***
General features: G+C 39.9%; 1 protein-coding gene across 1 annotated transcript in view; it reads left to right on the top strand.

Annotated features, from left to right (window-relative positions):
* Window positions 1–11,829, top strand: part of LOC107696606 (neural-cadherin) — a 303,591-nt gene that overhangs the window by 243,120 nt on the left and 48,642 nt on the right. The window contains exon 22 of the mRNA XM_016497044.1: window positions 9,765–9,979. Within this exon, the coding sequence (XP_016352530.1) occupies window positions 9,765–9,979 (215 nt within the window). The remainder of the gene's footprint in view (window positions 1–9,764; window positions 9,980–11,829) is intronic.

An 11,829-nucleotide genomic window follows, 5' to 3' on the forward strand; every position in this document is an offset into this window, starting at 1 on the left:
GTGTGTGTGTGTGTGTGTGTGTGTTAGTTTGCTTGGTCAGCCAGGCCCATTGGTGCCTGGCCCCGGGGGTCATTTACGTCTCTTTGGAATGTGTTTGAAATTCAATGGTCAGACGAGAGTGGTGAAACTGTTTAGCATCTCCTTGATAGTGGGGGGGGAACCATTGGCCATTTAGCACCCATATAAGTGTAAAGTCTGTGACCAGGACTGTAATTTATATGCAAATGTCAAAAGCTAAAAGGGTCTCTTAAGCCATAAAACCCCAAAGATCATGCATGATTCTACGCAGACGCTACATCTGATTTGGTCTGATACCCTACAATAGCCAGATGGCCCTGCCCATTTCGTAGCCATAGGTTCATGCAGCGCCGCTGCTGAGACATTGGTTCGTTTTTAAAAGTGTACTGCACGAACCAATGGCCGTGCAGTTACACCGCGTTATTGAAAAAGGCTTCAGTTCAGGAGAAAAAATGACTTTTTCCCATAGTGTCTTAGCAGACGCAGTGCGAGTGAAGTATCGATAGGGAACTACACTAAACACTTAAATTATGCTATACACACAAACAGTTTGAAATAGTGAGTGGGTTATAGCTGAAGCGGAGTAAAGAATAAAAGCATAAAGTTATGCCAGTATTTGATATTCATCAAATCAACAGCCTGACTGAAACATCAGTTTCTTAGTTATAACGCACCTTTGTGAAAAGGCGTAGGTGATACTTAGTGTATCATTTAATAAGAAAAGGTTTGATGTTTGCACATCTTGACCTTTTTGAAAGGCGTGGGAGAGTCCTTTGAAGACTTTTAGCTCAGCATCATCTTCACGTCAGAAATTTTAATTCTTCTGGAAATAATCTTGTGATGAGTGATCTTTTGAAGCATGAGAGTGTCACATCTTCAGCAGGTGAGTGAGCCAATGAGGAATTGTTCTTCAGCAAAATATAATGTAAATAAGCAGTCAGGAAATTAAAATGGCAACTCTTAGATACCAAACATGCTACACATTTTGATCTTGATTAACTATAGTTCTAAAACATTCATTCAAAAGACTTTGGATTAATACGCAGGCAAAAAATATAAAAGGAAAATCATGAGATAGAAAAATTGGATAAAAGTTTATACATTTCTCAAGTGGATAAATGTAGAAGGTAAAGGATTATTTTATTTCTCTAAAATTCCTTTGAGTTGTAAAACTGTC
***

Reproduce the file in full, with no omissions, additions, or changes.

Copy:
General features: G+C 39.9%; 1 protein-coding gene across 1 annotated transcript in view; it reads left to right on the top strand.

Annotated features, from left to right (window-relative positions):
* Window positions 1–11,829, top strand: part of LOC107696606 (neural-cadherin) — a 303,591-nt gene that overhangs the window by 243,120 nt on the left and 48,642 nt on the right. The window contains exon 22 of the mRNA XM_016497044.1: window positions 9,765–9,979. Within this exon, the coding sequence (XP_016352530.1) occupies window positions 9,765–9,979 (215 nt within the window). The remainder of the gene's footprint in view (window positions 1–9,764; window positions 9,980–11,829) is intronic.

An 11,829-nucleotide genomic window follows, 5' to 3' on the forward strand; every position in this document is an offset into this window, starting at 1 on the left:
GTGTGTGTGTGTGTGTGTGTGTGTTAGTTTGCTTGGTCAGCCAGGCCCATTGGTGCCTGGCCCCGGGGGTCATTTACGTCTCTTTGGAATGTGTTTGAAATTCAATGGTCAGACGAGAGTGGTGAAACTGTTTAGCATCTCCTTGATAGTGGGGGGGGAACCATTGGCCATTTAGCACCCATATAAGTGTAAAGTCTGTGACCAGGACTGTAATTTATATGCAAATGTCAAAAGCTAAAAGGGTCTCTTAAGCCATAAAACCCCAAAGATCATGCATGATTCTACGCAGACGCTACATCTGATTTGGTCTGATACCCTACAATAGCCAGATGGCCCTGCCCATTTCGTAGCCATAGGTTCATGCAGCGCCGCTGCTGAGACATTGGTTCGTTTTTAAAAGTGTACTGCACGAACCAATGGCCGTGCAGTTACACCGCGTTATTGAAAAAGGCTTCAGTTCAGGAGAAAAAATGACTTTTTCCCATAGTGTCTTAGCAGACGCAGTGCGAGTGAAGTATCGATAGGGAACTACACTAAACACTTAAATTATGCTATACACACAAACAGTTTGAAATAGTGAGTGGGTTATAGCTGAAGCGGAGTAAAGAATAAAAGCATAAAGTTATGCCAGTATTTGATATTCATCAAATCAACAGCCTGACTGAAACATCAGTTTCTTAGTTATAACGCACCTTTGTGAAAAGGCGTAGGTGATACTTAGTGTATCATTTAATAAGAAAAGGTTTGATGTTTGCACATCTTGACCTTTTTGAAAGGCGTGGGAGAGTCCTTTGAAGACTTTTAGCTCAGCATCATCTTCACGTCAGAAATTTTAATTCTTCTGGAAATAATCTTGTGATGAGTGATCTTTTGAAGCATGAGAGTGTCACATCTTCAGCAGGTGAGTGAGCCAATGAGGAATTGTTCTTCAGCAAAATATAATGTAAATAAGCAGTCAGGAAATTAAAATGGCAACTCTTAGATACCAAACATGCTACACATTTTGATCTTGATTAACTATAGTTCTAAAACATTCATTCAAAAGACTTTGGATTAATACGCAGGCAAAAAATATAAAAGGAAAATCATGAGATAGAAAAATTGGATAAAAGTTTATACATTTCTCAAGTGGATAAATGTAGAAGGTAAAGGATTATTTTATTTCTCTAAAATTCCTTTGAGTTGTAAAACTGTC